Helping Victims Escape Domestic Violence

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Shailey Gupta-Brietzke

Shailey Gupta-Brietzke first became passionate about aiding survivors of domestic violence 10 years ago, while volunteering at a women’s shelter during college. It was then that she decided to become a lawyer so she could devote her life to aiding victims of abusive relationships. “The biggest decisions affecting victims of violence happen in court,” the 29-year-old says. “Having a strong advocate makes a big difference in a survivor’s life.” During a 2007 law internship in New Orleans, Gupta-Brietzke discovered an overwhelming need for domestic violence services. Hurricane Katrina had left one positive outcome in its wake: Many women, and some men, had chosen to leave abusive relationships and start their lives over again. But they needed legal help to piece their lives back together.

Gupta-Brietzke secured a two-year grant, in conjunction with the Houston-based nonprofit Aid to Victims of Domestic Abuse, to provide pro bono family-law services. The timing was good, because Hurricanes Rita and Ike soon devastated Texas, creating a flood of additional need across the state line.

After the hurricanes hit, Gupta-Brietzke took the cases of 50 people trying to escape violent relationships. “I have a lot of compassion for folks in this situation,” she says. “I’ve had friends escape abusive relationships, and I’ve seen how difficult it is to get out of them.” Most of her cases were in Galveston. “I was there eight weeks after the storm,” she says. “It was amazing to see how resilient the community was and to watch it bounce back.”

She helped clients file protective orders and represented them in divorce and custody cases. She also traveled to the Texas Capitol to lobby for bills to protect survivors.

The two-year project ended in August 2010. Now Gupta-Brietzke continues her advocacy as a staff attorney in Houston with Aid to Victims of Domestic Abuse. She’s helped create several programs in Texas, including Project Harmony, a coalition of South Asian and Middle Eastern advocates, working to end domestic violence in Houston. She’s also a member of the Harris County Domestic Violence Coordinating Council, which advises law enforcement personnel on how to handle domestic abuse cases.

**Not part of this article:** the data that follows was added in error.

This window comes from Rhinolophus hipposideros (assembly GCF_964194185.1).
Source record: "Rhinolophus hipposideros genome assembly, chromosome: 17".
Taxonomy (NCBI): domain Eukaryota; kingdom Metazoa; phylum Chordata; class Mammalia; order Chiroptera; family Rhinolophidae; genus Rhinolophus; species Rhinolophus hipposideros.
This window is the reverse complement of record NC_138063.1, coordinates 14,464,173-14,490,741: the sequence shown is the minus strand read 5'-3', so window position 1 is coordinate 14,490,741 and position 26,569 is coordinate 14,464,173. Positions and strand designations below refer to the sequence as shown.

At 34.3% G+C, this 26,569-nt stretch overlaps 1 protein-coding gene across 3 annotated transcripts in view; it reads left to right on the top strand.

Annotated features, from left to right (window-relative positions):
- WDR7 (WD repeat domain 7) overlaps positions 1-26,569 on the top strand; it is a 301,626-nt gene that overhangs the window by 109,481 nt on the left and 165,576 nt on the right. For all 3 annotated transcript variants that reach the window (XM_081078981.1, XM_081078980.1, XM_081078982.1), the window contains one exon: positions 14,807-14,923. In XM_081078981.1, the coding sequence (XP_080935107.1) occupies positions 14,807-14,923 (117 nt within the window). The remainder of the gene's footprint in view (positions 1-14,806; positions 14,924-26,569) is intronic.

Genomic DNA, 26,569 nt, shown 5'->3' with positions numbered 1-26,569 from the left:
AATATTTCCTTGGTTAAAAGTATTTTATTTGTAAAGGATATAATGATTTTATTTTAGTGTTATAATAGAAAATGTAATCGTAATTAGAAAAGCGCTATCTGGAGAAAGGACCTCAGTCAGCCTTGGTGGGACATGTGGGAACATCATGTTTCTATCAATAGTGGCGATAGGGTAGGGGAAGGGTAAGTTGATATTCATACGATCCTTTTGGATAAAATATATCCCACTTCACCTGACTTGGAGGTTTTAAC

It’s a difficult but rewarding job. “We spend many hours in court and there’s a lot of overtime,” she says. “But I’m passionate about helping survivors because there are so many barriers to justice.”

One of the biggest barriers is the dearth of lawyers in Texas willing to take on these tough, often heartbreaking cases. More than 30 percent of Texans report having been victims of domestic abuse. But for many, it can take years to summon the courage to ask for help. More than 100 women are killed every year in Texas by their partners.

Gupta-Brietzke, and the six other attorneys at her Houston nonprofit, can take on only the worst of the worst; there is simply so much need. “We see clients after they have been battered multiple times,” she says. “These are the toughest cases and oftentimes the saddest ones.”

There are still too many Texans who think they have nowhere to turn, Gupta-Brietzke says. And in some cases, the shortage of pro bono attorneys does leave victims without representation, which is why Gupta-Brietzke and her colleagues have such an important role. They work diligently to ensure that victims who most need help get their day in court. She’s already represented more than 300 women. “To help survivors and their children get a clean break so they can start their lives over,” she says, “it’s really rewarding.”

Read more about domestic violence prevention in Texas.

Melissa del Bosque joined The Texas Observer staff in 2008. She specializes in reporting on immigration and the U.S.-Mexico border. Her work has been published in national and international publications including TIME magazine and the Mexico City-based Nexos magazine. Melissa is a 2014-15 Lannan Fellow at The Investigative Fund.